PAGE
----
The Lady of Gollerus - Fairy Legends of Ireland

N the shore of Smerwick harbour, one fine summer's morning, just at daybreak, stood Dick Fitzgerald "shoghing the dudeen," which may be translated, smoking his pipe. The sun was gradually rising behind the lofty Brandon, the dark sea was getting green in the light, and the mists clearing away out of the valleys went rolling and curling like the smoke from the corner of Dick's mouth.

" 'Tis just the pattern of a pretty morning," said Dick, taking the pipe from between his lips, and looking towards the distant ocean, which lay as still and tranquil as a tomb of polished marble. "Well, to be sure," continued he, after a pause, " 'tis mighty lonesome to be talking to one's self by way of company, and not to have another soul to answer one—nothing but the child of one's own voice, the echo! I know this, that if I had the luck, or maybe the misfortune," said Dick, with a melancholy smile, "to have the woman, it would not be this way with me! and what in the wide world is a man without a wife? He's no more surely than a bottle without a drop of drink in it, or dancing without music, or the left leg of a scissors, or a fishing-line without a hook, or any other matter that is no way complete. Is it not so?" said Dick Fitzgerald, casting his eyes towards a rock upon the strand, which, though it could not speak, stood up as firm and looked as bold as ever Kerry witness did.

But what was his astonishment at beholding, just at the foot of that rock, a beautiful young creature combing her hair, which was of a sea-green colour; and now the salt water shining on it appeared, in the morning light, like melted butter upon cabbage.

Dick guessed at once that she was a Merrow, although he had never seen one before, for he spied the cohuleen driuth, or little enchanted cap which the sea people use for diving down into the ocean, lying upon the strand near her; and he had heard that, if once he could possess himself of the cap she would lose the power of going away into the water: so he seized it with all speed, and she, hearing the noise, turned her head about as natural as any Christian.

When the Merrow saw that her little diving-cap was gone, the salt tears—doubly salt, no doubt, from her—came trickling down her cheeks, and she began a low mournful cry with just the tender voice of a new-born infant. Dick, although he knew well enough what she was crying for, determined to keep the cohuleen driuth, let her cry never so much, to see what luck would come out of it. Yet he could not help pitying her; and when the dumb thing looked up in his face, and her cheeks all moist with tears, 'twas enough to make any one feel, let alone Dick, who had ever and always, like most of his country, men, a mighty tender heart of his own.

"Don't cry, my darling," said Dick Fitzgerald; but the Merrow, like any bold child, only cried the more for that.

Dick sat himself down by her side, and took hold of her hand by way comforting her. 'Twas in no particular an ugly hand, only there was a small web between the fingers, as there is in a duck's foot; but 'twas as thin and as white as the skin between egg and shell.

"What's your name, my darling?" says Dick, thinking to make her conversant with him; but he got no answer; and he was certain sure now, either that she could not speak or did not understand him: he therefore squeezed her hand in his, as the only way he had of talking to her. It's the universal language; and there's not a woman in the world, be she fish or lady, that does not understand it.

The Merrow did not seem much displeased at this mode of conversation; and making an end of her whining all at once, "Man," says she, looking up in Dick Fitzgerald's face, "Man, will you eat me?"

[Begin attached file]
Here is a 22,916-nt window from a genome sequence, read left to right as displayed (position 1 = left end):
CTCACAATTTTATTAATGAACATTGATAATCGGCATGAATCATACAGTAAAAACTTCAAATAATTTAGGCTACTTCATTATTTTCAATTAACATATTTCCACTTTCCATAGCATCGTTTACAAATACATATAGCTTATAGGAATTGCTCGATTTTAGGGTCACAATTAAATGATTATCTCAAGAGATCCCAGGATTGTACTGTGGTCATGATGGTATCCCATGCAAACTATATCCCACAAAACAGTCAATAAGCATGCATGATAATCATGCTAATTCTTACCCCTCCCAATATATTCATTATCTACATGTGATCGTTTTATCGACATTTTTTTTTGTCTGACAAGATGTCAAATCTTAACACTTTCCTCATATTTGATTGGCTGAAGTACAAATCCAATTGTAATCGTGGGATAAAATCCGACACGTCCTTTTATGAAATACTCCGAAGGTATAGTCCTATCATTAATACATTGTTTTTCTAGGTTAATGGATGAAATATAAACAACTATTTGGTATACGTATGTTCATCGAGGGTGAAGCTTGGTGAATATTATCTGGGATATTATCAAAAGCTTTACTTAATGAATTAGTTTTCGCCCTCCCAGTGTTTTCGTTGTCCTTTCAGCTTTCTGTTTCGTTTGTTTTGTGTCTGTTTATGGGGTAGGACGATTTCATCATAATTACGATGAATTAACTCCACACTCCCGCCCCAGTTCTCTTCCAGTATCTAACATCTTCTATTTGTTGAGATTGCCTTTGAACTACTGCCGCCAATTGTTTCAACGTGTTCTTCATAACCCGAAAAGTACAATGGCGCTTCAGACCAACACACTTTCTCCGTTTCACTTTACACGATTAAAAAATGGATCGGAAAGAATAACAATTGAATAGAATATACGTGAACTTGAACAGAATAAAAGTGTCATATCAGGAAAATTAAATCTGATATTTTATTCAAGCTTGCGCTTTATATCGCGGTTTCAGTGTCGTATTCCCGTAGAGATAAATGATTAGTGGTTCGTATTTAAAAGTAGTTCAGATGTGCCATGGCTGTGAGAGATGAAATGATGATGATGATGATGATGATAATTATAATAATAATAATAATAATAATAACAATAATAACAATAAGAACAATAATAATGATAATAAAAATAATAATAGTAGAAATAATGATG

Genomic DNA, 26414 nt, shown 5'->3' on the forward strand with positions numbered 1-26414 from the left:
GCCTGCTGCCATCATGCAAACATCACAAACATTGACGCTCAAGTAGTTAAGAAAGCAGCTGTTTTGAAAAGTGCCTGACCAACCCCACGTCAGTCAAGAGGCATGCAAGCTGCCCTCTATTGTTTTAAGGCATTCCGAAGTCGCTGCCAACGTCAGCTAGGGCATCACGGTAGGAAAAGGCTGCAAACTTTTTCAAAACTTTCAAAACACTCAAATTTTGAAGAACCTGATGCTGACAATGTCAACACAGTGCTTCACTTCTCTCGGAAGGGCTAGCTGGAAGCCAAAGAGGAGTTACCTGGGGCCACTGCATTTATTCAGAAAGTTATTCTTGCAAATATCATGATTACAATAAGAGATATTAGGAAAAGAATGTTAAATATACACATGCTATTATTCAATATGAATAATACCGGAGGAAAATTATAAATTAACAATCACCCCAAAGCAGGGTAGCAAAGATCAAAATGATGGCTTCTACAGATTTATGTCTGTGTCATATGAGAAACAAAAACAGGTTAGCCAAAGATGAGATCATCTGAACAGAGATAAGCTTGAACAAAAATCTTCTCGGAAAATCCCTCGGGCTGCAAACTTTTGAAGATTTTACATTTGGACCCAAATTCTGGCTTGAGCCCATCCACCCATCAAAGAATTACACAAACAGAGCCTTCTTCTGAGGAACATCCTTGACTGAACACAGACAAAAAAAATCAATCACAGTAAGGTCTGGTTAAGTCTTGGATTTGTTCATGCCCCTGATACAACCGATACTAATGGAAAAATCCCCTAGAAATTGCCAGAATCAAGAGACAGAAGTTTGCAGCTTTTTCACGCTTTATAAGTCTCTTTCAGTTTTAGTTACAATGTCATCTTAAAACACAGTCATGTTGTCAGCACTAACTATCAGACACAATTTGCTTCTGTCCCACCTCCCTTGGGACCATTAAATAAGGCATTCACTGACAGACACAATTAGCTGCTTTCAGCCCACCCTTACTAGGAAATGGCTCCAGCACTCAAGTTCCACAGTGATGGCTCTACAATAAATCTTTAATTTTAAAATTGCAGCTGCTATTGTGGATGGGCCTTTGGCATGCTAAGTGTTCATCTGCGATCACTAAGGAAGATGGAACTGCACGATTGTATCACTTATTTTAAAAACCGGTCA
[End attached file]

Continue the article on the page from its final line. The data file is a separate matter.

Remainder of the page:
"By all the red petticoats and check aprons between Dingle and Tralee," cried Dick, jumping up in amazement," I'd as soon eat myself, my jewel! Is it I eat you, my pet? Now, 'twas some ugly ill-looking thief of a fish put that notion into your own pretty head, with the nice green hair down upon it, that is so cleanly combed out this morning!"

"Man," said the Merrow, "what will you do with me if you won't eat me?"

Dick's thoughts were running on a wife: he saw, at the first glimpse, that she was handsome; but since she spoke, and spoke too like any real woman, he was fairly in love with her. 'Twas the neat way she called him man that settled the matter entirely.

"Fish," says Dick, trying to speak to her after her own short fashion; "fish," says he, "here's my word, fresh and fasting, for you this blessed morning, that I'll make you Mistress Fitzgerald before all the world, and that's what I'll do."

"Never say the word twice," says she; "I'm ready and willing to be yours, Mister Fitzgerald; but stop, if you please, till I twist up my hair." It was some time before she had settled it entirely to her liking; for she guessed, I suppose, that she was going among strangers, where she would be looked at. When that was done, the Merrow put the comb in her pocket, and then bent down her head and whispered some word to the water that was close to the foot of the rock.

Dick saw the murmur of the words upon the top of the sea, going out towards the wide ocean, just like a breath of wind rippling along, and, says he, in the greatest wonder, "Is it speaking you are, my darling, to the salt water?"

"It's nothing else," said she, quite carelessly; "I'm just sending word home to my father not to be waiting breakfast for me; just to keep him from being uneasy in his mind."

"And who's your father, my duck?" said Dick. "What!" said the Merrow, "did you never hear of my father? he's the king of the waves to be sure!" "And yourself, then, is a real king's daughter?" said Dick, opening his two eyes to take a full and true survey of his wife that was to be. "Oh, I'm nothing else but a made man with you, and a king your father; to be sure he has all the money that's down at the bottom of the sea!"

"Money," repeated the Merrow, "what's money?"

" 'Tis no bad thing to have when one wants it," replied Dick; "and may be now the fishes have the understanding to bring up whatever you bid them?"